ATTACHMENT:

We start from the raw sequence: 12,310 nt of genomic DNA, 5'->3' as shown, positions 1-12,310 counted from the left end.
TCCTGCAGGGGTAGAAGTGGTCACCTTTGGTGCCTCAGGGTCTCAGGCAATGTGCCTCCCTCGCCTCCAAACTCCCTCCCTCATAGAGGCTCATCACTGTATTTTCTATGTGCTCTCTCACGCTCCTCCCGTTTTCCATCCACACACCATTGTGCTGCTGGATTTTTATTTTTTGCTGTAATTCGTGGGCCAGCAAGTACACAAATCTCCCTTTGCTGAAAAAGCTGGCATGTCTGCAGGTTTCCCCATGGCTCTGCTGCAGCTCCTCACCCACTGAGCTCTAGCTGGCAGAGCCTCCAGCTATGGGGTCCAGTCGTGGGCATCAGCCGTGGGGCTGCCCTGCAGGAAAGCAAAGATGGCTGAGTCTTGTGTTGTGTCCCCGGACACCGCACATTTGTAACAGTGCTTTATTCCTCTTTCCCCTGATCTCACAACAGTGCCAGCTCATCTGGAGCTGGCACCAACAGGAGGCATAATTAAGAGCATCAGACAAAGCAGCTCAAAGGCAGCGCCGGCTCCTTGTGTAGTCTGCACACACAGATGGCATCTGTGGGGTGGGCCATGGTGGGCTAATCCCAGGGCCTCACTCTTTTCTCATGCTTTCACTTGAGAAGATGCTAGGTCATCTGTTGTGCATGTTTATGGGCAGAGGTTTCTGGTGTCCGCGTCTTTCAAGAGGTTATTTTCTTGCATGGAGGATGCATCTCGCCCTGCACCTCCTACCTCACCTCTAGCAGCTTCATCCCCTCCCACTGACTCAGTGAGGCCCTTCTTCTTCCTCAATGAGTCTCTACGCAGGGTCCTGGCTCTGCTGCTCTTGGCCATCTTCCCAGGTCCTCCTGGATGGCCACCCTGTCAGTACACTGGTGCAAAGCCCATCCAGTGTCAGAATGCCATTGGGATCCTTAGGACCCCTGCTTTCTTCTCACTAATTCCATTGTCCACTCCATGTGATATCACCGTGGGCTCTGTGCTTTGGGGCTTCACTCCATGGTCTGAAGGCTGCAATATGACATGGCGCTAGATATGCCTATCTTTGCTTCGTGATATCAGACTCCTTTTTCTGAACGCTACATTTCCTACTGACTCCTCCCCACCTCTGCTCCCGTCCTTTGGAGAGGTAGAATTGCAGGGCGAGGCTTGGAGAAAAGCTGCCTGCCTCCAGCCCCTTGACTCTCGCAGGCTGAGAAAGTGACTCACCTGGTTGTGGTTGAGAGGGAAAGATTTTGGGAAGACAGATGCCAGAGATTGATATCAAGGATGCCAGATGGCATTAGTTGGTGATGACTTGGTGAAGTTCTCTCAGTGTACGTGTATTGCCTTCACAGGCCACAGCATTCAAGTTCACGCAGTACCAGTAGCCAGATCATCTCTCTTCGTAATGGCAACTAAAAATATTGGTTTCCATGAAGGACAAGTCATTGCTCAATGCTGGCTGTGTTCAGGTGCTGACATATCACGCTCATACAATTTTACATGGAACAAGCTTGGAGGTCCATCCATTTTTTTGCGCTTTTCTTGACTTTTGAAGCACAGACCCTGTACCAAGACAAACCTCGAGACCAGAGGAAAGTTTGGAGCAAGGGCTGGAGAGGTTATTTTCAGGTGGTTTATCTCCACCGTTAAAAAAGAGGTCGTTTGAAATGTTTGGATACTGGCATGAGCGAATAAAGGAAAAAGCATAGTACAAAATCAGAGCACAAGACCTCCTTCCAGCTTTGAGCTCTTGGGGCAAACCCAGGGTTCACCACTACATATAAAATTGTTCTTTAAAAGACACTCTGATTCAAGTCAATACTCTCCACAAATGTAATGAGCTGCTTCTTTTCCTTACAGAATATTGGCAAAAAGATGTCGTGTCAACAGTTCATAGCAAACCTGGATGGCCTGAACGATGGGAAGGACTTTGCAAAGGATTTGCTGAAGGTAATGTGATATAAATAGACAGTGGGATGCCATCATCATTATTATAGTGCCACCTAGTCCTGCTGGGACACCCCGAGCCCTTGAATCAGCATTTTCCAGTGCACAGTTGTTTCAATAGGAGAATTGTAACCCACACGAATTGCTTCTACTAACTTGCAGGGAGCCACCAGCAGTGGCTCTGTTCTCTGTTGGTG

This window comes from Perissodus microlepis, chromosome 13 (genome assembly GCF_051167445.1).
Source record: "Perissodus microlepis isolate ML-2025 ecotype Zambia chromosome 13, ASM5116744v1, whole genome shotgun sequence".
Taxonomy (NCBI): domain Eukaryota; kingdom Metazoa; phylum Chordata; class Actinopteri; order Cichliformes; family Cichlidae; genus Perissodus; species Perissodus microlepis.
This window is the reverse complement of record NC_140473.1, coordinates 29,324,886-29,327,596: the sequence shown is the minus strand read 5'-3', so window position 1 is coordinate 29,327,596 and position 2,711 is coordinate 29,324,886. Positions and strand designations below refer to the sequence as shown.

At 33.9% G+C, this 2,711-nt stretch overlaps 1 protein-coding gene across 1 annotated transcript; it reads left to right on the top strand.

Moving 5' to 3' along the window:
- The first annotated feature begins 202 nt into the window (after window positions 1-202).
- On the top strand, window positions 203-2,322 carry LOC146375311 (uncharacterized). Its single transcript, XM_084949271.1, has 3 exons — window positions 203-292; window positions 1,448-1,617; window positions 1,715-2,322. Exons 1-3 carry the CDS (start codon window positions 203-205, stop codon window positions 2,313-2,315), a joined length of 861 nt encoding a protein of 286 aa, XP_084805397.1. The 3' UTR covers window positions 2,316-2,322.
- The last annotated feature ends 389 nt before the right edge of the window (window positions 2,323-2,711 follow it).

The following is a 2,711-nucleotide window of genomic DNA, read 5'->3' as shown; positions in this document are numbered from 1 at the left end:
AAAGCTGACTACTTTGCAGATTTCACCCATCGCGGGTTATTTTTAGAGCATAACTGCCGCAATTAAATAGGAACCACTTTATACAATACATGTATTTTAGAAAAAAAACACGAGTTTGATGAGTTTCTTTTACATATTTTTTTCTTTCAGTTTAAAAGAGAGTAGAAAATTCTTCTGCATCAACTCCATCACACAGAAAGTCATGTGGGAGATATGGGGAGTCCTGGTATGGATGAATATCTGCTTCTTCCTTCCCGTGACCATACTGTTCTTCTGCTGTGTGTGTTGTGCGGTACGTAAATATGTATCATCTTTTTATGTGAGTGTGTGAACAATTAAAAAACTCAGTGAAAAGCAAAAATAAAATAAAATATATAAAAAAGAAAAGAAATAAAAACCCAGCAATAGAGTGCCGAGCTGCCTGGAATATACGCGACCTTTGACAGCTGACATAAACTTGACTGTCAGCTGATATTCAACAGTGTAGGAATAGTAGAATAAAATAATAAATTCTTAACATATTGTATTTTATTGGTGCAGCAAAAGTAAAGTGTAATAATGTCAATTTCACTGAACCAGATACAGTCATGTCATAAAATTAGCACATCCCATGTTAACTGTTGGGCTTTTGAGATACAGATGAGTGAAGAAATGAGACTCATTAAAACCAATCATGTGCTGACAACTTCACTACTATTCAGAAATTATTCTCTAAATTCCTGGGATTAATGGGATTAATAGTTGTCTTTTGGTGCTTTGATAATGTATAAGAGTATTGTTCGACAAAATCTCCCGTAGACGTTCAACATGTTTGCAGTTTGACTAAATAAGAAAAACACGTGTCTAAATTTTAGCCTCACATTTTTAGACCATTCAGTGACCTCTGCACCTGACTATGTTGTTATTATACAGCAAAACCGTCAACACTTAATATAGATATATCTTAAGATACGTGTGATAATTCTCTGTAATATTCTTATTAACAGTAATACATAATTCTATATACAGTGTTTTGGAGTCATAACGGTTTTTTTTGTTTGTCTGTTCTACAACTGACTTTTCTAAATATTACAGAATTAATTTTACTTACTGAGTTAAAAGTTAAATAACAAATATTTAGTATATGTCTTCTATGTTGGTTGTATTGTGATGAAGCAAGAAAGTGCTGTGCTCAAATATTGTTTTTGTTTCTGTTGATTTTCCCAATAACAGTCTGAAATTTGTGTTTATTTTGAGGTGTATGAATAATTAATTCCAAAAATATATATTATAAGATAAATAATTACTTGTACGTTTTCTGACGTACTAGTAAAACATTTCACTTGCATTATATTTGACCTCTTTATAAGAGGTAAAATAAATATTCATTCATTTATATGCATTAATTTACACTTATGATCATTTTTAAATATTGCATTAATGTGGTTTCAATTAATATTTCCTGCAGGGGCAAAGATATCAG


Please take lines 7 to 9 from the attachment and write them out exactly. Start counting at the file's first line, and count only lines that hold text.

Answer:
At 33.9% G+C, this 2,711-nt stretch overlaps 1 protein-coding gene across 1 annotated transcript; it reads left to right on the top strand.

Moving 5' to 3' along the window:
- The first annotated feature begins 202 nt into the window (after window positions 1-202).